MONTREAL – You only get one chance to make a first impression and Lars Eller
made the most of his NHL debut this season.
With just seven games on his NHL resume heading into 2010-11, few people knew much about Eller other than who he was traded for. Dealt to Montreal in the offseason move that sent 2010 playoff hero Jaroslav Halak to St. Louis, the 21-year-old didn’t exactly get to slip in under the radar but Eller didn’t put any extra pressure on himself in Year 1.
“I didn’t come in with any exact goal in mind of how many goals or assists I wanted to get. I wanted to establish myself as a player in the National Hockey League and on this team,” explained Eller of his preseason expectations. “That was pretty much my only goal and I think from that standpoint, it was a successful year for me.
“I also think I’ve developed as a player and I finished the season the way I wanted to,” he added. “I think I’m a better player now than I was at the beginning of the season. There’s still a lot more I can get better at and that I need to learn, but I’m confident in how things are going.”
Part of the development process for any young player is being able to get advice from savvy veteran teammates. While Eller had plenty of help from the vets in the Habs dressing room, the words of wisdom that meant the most to him came from two-time Stanley Cup champion Scott Gomez
“There are a lot of good veteran guys here and they’ve been really great with me this year. It’s just a good group of people all around. I spent a good amount of time off the ice with a lot of players, but I’d say especially Scott has really been great for me this year,” he mentioned of the 11-year NHL veteran. “He treated me really well and I’ve gotten a lot of feedback from him which really helped me develop.”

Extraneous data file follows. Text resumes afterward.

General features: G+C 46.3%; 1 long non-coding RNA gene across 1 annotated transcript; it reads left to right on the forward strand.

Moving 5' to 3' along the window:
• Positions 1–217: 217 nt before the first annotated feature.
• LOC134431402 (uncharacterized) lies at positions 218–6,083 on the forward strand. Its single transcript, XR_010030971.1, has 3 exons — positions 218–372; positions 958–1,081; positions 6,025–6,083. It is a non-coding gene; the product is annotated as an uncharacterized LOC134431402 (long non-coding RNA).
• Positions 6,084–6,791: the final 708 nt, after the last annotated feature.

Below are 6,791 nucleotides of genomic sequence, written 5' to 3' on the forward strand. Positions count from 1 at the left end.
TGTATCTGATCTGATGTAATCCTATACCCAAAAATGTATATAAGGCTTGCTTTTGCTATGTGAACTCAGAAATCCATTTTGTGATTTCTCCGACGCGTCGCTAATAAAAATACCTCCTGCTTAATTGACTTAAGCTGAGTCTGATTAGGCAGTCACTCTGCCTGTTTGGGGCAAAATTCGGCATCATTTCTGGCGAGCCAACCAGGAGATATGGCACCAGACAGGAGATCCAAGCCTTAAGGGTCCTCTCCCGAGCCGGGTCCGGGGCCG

Eller’s coming out party culminated in a team-leading plus-1 performance in the playoffs despite being saddled with the responsibility of shutting down the Bruins’ top line. The rookie center finished third on the team with 18 hits while helping stymie Boston’s offense, but perhaps the most impressive part of Eller’s postseason performance was that he was playing through a dislocated shoulder after a hit early in Game 6.
“Of course it was a little bit painful, but the biggest problem was that you just don’t have the amount of strength in your arm that you want,” he admitted. “It might have affected me a little bit, but I don’t want to use that as an excuse. I think I’ve been growing the whole year and I felt like I had a good playoffs. I played like the player I want to be and I played the way I want to play in the future. But there are still a lot of things I want to get better at, too.”
While Eller proved his worth as a shutdown forward this spring, the young sniper isn’t ready to be tagged with the “defensive forward” label just yet.
“I want to be a player like [Tomas] Plekanec,” shared Eller, who finished with 17 points in 77 games this season. “He plays on the power play, he kills penalties and he’s on the ice when we need to win a draw and the game is on the line. I think this year I’ve been developing my defensive skills a lot more than I ever have and maybe my offensive skill has shown as much as it has in the past, but I’m confident that’s going to come next year.
“This year was a good start for me and the playoffs were a nice way to finish that,” he explained. “I found a way to be at my best at the right time and that’s something I’ve always tried to do. You want to be at your best when everything is on the line and now I want to pick up where I left off. I’m confident I’ll have a good summer and I’ll come back even stronger next year.”Shauna Denis is a writer for canadiens.com.SEE ALSOFinal Thoughts End of season assessment from the playersLooking ahead Looking ahead